I think it is pretty commonly agreed that Queen of Wands was a hell of a comic – so good, in fact, that it ran a second time with commentary for those who couldn’t get enough of it.
So here I am, getting the word out.
The one thing that I am sad about is that the strip is black and white. Don’t get me wrong – the art looks great, and I’ve been a longtime fan of Striptease, wherein Chris Daily does some amazing things in black and white.
But Queen of Wands was one of those comics that really felt alive, and in large part thanks to the brilliant use of color.
That said, given the overload of work the artist is involved in, I certainly can’t find fault in the quality of the strip. And I’m certainly looking forward to many more comics to come.
It’s a fun little tale, and delivered as brilliantly as usual. People ask me why I like Penny Arcade, and even occasionally accuse me of rapid fandom, but I’ll hold by my guns – these guys have the comic art down. Even aside from my particular enjoyment of Gabe’s art and Tycho’s writing, I find the rhythm of the strip to be invariably spot-on.
But what struck me the most, in the latest two installments, was that I had several moments of pondering whether or not the plan proposed in the strip was grounded in reality. It’s a foolish, ludicrous thought – but immersed in the grand vision of what Penny Arcade has become, it seems almost tangible.
I’ll get back to why that is possible in a few moments. For now, let me make mention that I picked up a copy of the Warsun Prophecies.
As with their previous books, it is an unsurprisingly quality – and professional – piece of work. The only thing that astounds me is how fast they are coming out with these, without even any noticeable slowdown in their production of new strips.
But aside from the book itself, what caught my attention was the bonus feature in the last few pages – some previews of concept art on their upcoming video game, On the Rain Slick Precipice of Darkness. It’s pretty brilliant stuff – the game is set in New Arcadia, a humble city in 1920s America, no doubt infested with hobos, gangsters, and more.
What especially stood out, though, was the following statement: “Rather than simply licensing the property to a developer and then standing back while they make the game, we’re actually partnering with Hot Head and making the game together. That means Tycho and I are writing the entire thing and I’m doing all the concept artwork.”
So, obviously, that both bodes well for the game itself, and again, leaves me wondering how they have the time to accomplish all of this. (Enslaved colonies of clones? Diabolical machinations? Potential radical temporal manipulation?)
The big realization, though, was that I expected the game to rock. To rock hard. Which wouldn’t seem so weird… if I didn’t realize how little faith I had in other webcomic pros similarly branching out into new areas.
The foreward of the book is by Scott Kurtz, and is a clearly tongue-in-cheek attack on the success of Penny Arcade over PvP (along with a brief shot at Ctrl-Alt-Del.) And yet, for all of Scott’s cracks at Ctrl-Alt-Del, and his claims that PvPs animated series was going to blow Buckley out of the water… he failed to deliver.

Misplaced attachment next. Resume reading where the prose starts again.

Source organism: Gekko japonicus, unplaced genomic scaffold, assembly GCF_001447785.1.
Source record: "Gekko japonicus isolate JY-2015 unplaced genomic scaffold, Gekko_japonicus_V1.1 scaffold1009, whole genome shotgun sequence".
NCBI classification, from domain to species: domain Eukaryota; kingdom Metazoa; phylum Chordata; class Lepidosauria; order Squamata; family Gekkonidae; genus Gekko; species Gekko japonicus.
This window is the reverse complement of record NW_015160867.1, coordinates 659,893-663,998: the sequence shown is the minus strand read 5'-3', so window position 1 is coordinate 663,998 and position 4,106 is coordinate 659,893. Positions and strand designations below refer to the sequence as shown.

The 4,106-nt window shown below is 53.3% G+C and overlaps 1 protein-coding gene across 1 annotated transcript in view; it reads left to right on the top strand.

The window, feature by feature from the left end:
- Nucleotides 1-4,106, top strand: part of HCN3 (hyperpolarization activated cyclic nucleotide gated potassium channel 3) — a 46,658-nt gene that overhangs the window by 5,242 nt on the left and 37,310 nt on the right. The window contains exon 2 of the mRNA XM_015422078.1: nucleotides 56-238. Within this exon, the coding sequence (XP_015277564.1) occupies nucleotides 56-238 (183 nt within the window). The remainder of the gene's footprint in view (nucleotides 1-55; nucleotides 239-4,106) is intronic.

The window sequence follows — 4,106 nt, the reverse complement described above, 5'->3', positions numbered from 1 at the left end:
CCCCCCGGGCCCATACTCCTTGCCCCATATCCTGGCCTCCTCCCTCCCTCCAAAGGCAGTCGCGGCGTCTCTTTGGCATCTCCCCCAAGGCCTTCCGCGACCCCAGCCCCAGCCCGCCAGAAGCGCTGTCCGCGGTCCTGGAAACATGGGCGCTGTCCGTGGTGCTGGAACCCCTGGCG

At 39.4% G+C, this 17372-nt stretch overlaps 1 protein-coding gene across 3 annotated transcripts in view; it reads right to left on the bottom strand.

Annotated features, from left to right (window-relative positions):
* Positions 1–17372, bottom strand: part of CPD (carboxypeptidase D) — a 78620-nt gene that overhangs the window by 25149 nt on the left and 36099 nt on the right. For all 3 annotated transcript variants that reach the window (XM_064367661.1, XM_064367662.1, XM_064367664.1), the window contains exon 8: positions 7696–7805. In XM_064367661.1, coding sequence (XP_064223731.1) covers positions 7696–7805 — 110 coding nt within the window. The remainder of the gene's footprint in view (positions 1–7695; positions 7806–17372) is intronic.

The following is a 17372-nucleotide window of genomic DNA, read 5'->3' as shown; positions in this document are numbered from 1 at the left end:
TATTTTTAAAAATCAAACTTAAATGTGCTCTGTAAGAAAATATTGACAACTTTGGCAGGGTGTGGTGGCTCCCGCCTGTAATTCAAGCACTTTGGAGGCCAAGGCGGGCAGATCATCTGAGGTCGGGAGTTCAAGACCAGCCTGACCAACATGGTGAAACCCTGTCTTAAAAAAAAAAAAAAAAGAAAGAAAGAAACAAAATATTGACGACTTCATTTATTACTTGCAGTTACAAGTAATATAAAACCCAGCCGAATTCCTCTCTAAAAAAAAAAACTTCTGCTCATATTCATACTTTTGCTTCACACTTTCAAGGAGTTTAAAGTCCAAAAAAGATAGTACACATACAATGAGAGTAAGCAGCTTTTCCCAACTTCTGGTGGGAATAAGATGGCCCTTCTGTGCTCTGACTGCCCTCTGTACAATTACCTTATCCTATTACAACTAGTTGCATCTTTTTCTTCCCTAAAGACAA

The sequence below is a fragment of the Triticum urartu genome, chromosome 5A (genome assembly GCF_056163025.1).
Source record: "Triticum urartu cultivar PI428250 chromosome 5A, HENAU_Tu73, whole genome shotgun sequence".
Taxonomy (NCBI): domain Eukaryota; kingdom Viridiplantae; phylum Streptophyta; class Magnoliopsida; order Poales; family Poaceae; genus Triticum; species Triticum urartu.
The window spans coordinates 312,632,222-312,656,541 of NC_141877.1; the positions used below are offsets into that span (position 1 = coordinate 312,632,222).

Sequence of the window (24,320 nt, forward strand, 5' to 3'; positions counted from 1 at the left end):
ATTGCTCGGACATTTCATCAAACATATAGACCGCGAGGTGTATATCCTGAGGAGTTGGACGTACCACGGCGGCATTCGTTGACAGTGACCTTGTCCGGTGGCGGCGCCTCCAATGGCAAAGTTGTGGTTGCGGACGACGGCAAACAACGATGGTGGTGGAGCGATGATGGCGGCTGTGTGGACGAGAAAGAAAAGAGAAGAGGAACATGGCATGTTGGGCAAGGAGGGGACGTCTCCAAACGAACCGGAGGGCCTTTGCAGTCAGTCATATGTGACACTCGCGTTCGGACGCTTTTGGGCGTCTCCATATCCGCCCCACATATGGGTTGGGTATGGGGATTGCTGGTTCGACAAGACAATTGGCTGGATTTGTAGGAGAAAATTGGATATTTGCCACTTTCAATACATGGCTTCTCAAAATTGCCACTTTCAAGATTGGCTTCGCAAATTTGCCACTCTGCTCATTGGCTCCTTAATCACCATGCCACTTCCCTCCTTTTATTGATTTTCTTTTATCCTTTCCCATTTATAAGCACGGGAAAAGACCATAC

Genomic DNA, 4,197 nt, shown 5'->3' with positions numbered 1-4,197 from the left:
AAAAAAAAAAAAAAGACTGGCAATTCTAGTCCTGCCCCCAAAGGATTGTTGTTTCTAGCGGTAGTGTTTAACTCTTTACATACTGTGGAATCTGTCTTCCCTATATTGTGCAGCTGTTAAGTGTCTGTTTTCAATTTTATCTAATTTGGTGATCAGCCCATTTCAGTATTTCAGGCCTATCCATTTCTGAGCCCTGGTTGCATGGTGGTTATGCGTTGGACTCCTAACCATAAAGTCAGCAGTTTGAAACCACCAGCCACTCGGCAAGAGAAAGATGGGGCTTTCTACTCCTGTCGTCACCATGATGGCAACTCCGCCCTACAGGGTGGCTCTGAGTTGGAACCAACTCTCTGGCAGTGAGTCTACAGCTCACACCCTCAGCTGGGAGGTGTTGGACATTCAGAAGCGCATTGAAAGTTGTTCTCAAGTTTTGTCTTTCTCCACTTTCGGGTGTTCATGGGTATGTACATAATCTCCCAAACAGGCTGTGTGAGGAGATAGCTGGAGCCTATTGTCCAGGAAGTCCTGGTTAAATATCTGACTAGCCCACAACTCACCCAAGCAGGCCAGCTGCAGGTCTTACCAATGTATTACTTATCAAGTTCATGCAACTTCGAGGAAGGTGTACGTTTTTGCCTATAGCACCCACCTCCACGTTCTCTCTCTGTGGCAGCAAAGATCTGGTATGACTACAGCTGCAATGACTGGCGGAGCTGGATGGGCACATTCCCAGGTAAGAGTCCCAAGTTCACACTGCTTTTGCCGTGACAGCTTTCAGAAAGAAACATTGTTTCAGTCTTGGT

Oh, the PvP animated series isn’t bad. It also has barely even started – I’m sure it will ramp up as they polish the show and get into their proper rhythm. But I am confident that even at it’s best, it won’t blow me out of my shoes. It will be a nifty little novelty, but not ground-breaking. A nice addition to the strip itself, something for the dedicated fan to enjoy, but that’s about it. And, generally, all I can see from most similar endeavors from many and sundry webcomics out there.
Somehow, Penny Arcade inspires a much higher level of faith in what they can accomplish. Partly because of what they have already accomplished. The most readers of any webcomic, by a landslide, if I remember my numbers right. Child’s Play. PAX. And, yes, it helps that they have the weight to through around to get something like this done.
But having the ability to make it happen isn’t as important as having the drive to make it happen right – and that’s what I’ve got faith in.
That’s why, if they said they were going to sit down and open their own utopia of a gaming arcade, I’d take them at their word. And I know for damn sure there isn’t any other webcomic that would get the same response from me.
Sure, they aren’t perfect – for one thing, they need to fix their archives into a slightly more functional state. (Read: a state wherein navigating feels more like searching for strips, and less like wading through a rabid pack of mutant weasels.)
But damn, New Arcadia is gonna rock.
So I’m recovering from a weekend of gaming my health away, the WCCAs are out and the usual deliverances of injustice have occured, Sluggy is only a day away from a dramatic reveal whose countdown has thoroughly sapped my interest in the matter, and yet… overall, I’m content.
Even better, he’s actually got several months of solid, consistent updates, which is pretty good evidence for the continuance of said solid, consistent updates.
So that’s pretty darn good news.
My apologies for the brevity in updates – hopefully I’ll be back to a more regular schedule once I stop feeling like I’ve been repeatedly bludgeoned into senselessness.
Today, I rant.
I normally tend to look for the positive in a comic rather than the negative. Given that you don’t (usually) pay for webcomics, pointing out bad ones to ‘steer people away’ doesn’t strike me as quite as effective a service as it is for critics in other fields. I’d rather, say, point people towards the good stuff, right off the bat.
But the last few days have been a major pain, what with ice, ice, more ice, and the occasional spider.
So you get a rant.